Four charts shedding light on:-
i) Spain 10-year yields heading towards 7%
ii) BRICS are insufficient to hold up the global economy
iii) A coordinated central bank FX swap operation is unlikely at this point
iv) Broad-based deterioration in eurozone macro dynamics
Source of image – Bloomberg
1. Spanish bond yields: 7% beckons
As Spain’s 10-year bond yields hit fresh 6-month highs at 6.70%, the momentum of the current rise suggests further rises ahead, rather than a pause or reversal as was the case in December or August of last year. The fundamentals for Spanish 10-year yields to reach the “bailout territory” of 7.0%, apreviously breached by Greece, Portugal and Ireland include a further breakdown in talks between Madrid and the ECB and a possible hike in bond margin requirements by exchanges such as LCH.clearnet. But a more vocal catalyst to further gains ahead is the stochastic indicator for the monthly chart, suggesting Spanish bond yields are technically better positioned for a further rise (green circle). This is unlike the highs from December and June when stochastics appeared to top out, suggesting “overbought” positioning (red circles).
As yields take out the 7% territory, the spread between Spain & German 10-year yields will push further up towards the 5% level; the same level triggering bailouts for Greece, Ireland and Portugal. Although Italian 10-year yields did near 7% levels and 5% spreads in November, the situation was alleviated by a system-wide LTRO and coordinated central bank liquidity swap, which served as a substitute for 1-nation bailout.
2. Falling BRICS
Brazilian interest rates are likely to hit a record low in another sign confirming that this is not 2011 or 2010 when eurozone market woes would be alleviated by the BRICs, Brazil’s central bank today readies to make its 7th rate cut, taking its selic rate to a record low of 8.50% (from 9.00%) as part of the government’s efforts to call on private lenders to reduce interest rates on various forms of credit/financing for business and individuals. Rates have fallen by 350-bps over the last 10 months in an effort to stimulate the sharp slowdown in growth. GDP q/q hit 0.3% in Q4 2011, from 1.1% in Q4 2011 and 2.8% in Q4 2010. India Easing Moves into Repo Rate Last month’s cut in the Reserve Bank of India’s repo interest rate was the first since 2009. The RBI has already cut its cash reserve ratio requirement (CRR) twice this year, which encourages banks to lend and hold fewer funds. The cut in the repo rate (principal interest), is aimed at driving down the cost of funds across the board. The repo rate was raised 13 times from early 2010 to last October, aiming to fight off stubborn inflation.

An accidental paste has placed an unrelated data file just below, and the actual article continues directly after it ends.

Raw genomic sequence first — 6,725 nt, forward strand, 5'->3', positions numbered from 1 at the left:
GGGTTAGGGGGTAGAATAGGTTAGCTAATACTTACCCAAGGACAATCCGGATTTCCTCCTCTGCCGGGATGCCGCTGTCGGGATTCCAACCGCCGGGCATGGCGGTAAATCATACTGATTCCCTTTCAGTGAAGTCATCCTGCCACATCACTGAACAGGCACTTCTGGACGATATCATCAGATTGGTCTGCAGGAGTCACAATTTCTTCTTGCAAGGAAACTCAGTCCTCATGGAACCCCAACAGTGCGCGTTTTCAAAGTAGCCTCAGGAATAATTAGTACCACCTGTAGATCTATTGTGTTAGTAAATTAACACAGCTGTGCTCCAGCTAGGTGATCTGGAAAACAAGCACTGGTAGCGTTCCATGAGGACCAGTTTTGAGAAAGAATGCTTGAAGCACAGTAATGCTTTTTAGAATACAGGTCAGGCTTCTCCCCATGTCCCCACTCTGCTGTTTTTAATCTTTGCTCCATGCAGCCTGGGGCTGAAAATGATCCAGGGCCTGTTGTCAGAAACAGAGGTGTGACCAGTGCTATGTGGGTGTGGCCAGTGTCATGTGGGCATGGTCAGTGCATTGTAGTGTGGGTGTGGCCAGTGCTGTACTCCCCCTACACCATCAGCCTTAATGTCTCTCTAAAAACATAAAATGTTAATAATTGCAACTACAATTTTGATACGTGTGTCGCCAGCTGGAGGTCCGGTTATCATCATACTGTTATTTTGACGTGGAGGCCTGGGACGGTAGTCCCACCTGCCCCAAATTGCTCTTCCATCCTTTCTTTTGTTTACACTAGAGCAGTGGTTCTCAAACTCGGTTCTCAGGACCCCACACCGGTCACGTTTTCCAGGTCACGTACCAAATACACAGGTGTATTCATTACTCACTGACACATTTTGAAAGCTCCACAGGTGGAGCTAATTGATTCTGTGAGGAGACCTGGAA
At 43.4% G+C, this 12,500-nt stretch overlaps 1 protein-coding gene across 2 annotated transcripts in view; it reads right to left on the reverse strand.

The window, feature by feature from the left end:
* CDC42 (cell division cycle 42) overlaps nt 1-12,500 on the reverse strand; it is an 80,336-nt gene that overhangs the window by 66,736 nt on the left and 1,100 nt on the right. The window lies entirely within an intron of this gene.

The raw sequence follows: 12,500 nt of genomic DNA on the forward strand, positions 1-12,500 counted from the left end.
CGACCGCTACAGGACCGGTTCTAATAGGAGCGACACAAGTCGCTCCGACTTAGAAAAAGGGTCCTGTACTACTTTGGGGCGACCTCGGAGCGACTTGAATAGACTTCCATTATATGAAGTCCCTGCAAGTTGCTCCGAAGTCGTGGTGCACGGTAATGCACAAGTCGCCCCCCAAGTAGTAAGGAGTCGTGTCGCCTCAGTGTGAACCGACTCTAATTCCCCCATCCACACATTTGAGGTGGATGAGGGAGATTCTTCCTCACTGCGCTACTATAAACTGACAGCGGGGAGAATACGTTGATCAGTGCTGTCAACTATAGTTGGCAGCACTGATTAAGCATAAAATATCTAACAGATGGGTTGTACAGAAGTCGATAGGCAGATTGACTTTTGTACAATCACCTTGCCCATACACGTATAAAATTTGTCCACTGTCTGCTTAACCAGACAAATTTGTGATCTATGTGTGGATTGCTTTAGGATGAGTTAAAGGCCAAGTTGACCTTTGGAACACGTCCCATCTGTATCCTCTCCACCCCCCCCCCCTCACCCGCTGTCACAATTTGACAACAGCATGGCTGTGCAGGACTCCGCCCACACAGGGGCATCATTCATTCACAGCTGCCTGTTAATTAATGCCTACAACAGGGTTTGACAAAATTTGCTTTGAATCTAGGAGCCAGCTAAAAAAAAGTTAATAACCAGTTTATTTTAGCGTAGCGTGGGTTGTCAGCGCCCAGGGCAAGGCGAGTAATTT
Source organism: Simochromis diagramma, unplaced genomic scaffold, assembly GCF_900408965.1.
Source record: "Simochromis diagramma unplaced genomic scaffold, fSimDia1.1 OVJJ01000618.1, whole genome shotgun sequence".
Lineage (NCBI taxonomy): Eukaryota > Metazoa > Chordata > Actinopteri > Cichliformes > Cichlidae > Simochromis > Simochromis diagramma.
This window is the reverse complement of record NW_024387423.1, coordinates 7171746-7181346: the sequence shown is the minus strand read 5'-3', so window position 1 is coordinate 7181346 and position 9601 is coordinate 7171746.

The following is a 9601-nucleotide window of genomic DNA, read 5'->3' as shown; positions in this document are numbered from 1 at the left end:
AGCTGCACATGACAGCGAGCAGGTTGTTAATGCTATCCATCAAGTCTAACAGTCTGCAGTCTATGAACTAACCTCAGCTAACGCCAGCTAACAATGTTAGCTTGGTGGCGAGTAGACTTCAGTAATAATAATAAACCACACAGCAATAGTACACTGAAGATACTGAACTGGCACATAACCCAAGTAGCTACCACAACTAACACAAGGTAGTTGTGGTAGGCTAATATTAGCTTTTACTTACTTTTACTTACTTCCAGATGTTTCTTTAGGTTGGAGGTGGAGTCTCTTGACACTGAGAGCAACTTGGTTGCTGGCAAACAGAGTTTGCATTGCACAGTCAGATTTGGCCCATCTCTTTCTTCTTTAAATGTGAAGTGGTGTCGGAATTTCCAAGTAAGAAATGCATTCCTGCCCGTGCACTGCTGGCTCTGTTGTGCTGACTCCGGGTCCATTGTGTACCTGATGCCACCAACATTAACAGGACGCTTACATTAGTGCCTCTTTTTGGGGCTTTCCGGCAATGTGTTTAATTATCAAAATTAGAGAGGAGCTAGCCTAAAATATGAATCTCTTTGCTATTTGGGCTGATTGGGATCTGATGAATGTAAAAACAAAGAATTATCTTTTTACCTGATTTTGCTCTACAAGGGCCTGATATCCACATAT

3. EU-US LIBOR Spread “Not” due to Rising USD LIBOR
As the spread between euro and USD 3-month LIBOR extends its plunge to 0.13% from 0.70% in January, the resulting decline in the EUR/USD follows through as it has over the last 3 years. The notable difference between today’s selloff and previous phases such as in late last year is that the declining EU-US spread is not a result of rising USD LIBOR but solely a result of declining in EURIBOR. This may reflect the improved liquidity situation among US banks and highlights the euro-centricity of the latest woes. This also helps explain the 3% rebound in US equities from their mid-month lows. One potential implication of such causality to falling EU-US LIBOR spread and stabilizing US LIBOR levels would be the non-likelihood for the Fed to lead a co-ordinated central bank currency swap operations to alleviate USD shortage. This is not the case today.
4. EU Confidence Broad Deterioration
The May eurozone Industrial Confidence Index hit 27-month lows at -11.3 from -9.0, Economic confidence index deteriorated to a 31-month low at 90.6 from 92.8, while Consumer confidence held unchanged at -19.3. The multi-sectoral macro-deterioration is clear and so is the erosion into German shores following recent IFO and ZEW surveys. Chatter of sub 1.0% interest rates by the ECB starts to emerge as CPI enters a new slowdown phase after falling off last year’s 3.0% peak and LTRO remains out of the conversation.
Courtesy of www.bettertrader.co.uk, click here for link
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